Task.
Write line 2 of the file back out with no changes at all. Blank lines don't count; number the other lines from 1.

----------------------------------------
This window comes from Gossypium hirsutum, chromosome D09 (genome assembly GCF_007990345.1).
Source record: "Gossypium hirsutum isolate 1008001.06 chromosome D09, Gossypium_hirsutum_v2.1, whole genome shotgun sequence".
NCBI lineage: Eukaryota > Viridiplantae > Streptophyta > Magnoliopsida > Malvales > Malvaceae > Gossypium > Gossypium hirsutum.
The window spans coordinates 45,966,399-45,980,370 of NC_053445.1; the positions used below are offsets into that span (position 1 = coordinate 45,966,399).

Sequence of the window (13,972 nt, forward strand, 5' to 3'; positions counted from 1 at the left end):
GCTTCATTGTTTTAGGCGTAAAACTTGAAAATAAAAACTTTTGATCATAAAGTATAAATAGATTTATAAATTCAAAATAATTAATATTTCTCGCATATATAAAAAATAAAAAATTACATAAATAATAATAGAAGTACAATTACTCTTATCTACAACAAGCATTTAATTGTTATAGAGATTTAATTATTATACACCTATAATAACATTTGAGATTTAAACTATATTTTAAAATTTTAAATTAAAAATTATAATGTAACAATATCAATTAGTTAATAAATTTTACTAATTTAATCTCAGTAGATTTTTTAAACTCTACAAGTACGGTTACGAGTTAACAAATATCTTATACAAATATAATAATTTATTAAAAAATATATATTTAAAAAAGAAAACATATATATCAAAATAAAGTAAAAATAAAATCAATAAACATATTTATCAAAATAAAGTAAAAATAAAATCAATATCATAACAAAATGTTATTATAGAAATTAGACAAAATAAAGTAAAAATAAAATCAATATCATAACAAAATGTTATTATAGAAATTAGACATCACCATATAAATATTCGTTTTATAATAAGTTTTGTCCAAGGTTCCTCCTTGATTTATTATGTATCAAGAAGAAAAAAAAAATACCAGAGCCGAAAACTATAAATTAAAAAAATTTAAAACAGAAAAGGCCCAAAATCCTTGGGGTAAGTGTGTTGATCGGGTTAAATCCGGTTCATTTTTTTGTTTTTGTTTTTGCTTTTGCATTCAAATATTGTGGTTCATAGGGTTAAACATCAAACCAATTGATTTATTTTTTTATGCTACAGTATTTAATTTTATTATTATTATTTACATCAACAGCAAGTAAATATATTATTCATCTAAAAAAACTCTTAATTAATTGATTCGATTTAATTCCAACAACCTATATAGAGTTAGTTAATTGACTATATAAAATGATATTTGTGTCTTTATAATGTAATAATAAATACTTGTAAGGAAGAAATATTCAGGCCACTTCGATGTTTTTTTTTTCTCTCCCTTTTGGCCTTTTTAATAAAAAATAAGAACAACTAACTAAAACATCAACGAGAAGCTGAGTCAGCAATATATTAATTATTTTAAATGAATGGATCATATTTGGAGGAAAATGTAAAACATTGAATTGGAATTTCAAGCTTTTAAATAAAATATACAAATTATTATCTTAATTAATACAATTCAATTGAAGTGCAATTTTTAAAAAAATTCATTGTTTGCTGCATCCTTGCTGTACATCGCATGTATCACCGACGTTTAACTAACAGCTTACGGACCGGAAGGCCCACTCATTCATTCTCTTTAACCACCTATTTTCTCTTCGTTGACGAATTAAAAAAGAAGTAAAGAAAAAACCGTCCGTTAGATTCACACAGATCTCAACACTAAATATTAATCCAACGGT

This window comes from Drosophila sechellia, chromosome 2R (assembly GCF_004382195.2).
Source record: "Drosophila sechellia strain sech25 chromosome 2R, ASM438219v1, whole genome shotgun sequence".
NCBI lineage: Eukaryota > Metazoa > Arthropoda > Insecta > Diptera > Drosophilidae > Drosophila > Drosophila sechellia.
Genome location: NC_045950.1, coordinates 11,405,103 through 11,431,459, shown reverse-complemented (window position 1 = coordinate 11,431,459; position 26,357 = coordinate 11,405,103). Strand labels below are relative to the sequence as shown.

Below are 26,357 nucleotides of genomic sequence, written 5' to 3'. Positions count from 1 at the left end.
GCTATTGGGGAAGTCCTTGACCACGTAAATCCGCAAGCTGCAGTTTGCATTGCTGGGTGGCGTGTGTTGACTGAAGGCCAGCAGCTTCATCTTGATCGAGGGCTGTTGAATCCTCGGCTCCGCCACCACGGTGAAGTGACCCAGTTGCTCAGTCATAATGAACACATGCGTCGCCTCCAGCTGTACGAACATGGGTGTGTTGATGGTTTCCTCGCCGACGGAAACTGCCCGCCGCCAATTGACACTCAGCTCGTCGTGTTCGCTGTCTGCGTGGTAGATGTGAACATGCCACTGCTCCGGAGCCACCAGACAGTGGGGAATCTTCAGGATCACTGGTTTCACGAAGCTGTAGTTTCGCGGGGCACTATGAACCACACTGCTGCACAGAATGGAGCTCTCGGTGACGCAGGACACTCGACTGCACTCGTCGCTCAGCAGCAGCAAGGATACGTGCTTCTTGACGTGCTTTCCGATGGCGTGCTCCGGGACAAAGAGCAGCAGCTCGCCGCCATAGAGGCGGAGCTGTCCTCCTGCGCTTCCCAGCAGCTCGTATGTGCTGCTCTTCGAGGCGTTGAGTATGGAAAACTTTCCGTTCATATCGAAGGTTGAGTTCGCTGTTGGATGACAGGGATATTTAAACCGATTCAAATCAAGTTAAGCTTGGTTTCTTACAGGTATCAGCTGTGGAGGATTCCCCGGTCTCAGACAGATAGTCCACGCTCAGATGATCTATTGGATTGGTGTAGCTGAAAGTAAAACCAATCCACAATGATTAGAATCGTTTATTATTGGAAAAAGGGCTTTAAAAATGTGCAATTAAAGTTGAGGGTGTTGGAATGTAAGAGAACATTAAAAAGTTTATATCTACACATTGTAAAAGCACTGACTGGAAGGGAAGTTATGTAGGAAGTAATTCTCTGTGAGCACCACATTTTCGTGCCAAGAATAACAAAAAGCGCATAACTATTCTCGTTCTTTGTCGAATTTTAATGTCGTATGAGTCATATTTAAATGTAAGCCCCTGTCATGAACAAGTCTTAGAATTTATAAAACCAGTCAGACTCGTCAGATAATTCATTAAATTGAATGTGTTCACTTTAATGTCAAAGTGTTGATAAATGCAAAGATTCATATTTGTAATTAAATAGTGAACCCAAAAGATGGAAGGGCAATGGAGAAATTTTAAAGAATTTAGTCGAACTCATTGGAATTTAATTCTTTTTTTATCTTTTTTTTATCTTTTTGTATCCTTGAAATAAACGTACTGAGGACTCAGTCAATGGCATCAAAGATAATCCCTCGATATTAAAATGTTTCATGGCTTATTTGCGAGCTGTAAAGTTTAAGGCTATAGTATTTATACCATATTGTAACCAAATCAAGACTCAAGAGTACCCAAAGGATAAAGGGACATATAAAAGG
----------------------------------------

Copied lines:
Source record: "Gossypium hirsutum isolate 1008001.06 chromosome D09, Gossypium_hirsutum_v2.1, whole genome shotgun sequence".